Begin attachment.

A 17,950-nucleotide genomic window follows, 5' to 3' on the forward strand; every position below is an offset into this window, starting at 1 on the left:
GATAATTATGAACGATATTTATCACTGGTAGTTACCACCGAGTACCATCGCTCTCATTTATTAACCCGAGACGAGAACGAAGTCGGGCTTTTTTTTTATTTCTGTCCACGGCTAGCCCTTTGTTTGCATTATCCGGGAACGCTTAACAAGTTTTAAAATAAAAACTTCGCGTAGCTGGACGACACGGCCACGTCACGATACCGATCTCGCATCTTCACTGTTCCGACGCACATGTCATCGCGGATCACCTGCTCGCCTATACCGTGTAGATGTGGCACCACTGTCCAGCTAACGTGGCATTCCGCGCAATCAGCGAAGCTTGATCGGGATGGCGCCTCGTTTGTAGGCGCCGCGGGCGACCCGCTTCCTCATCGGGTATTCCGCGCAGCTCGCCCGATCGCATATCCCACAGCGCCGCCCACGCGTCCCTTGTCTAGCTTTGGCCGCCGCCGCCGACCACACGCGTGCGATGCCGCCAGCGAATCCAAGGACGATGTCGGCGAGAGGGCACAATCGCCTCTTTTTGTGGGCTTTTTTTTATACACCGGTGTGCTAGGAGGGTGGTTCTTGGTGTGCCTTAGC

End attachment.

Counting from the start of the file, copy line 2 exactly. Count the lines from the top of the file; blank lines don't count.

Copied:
GATAATTATGAACGATATTTATCACTGGTAGTTACCACCGAGTACCATCGCTCTCATTTATTAACCCGAGACGAGAACGAAGTCGGGCTTTTTTTTTATTTCTGTCCACGGCTAGCCCTTTGTTTGCATTATCCGGGAACGCTTAACAAGTTTTAAAATAAAAACTTCGCGTAGCTGGACGACACGGCCACGTCACGATACCGATCTCGCATCTTCACTGTTCCGACGCACATGTCATCGCGGATCACCTGCTCGCCTATACCGTGTAGATGTGGCACCACTGTCCAGCTAACGTGGCATTCCGCGCAATCAGCGAAGCTTGATCGGGATGGCGCCTCGTTTGTAGGCGCCGCGGGCGACCCGCTTCCTCATCGGGTATTCCGCGCAGCTCGCCCGATCGCATATCCCACAGCGCCGCCCACGCGTCCCTTGTCTAGCTTTGGCCGCCGCCGCCGACCACACGCGTGCGATGCCGCCAGCGAATCCAAGGACGATGTCGGCGAGAGGGCACAATCGCCTCTTTTTGTGGGCTTTTTTTTATACACCGGTGTGCTAGGAGGGTGGTTCTTGGTGTGCCTTAGC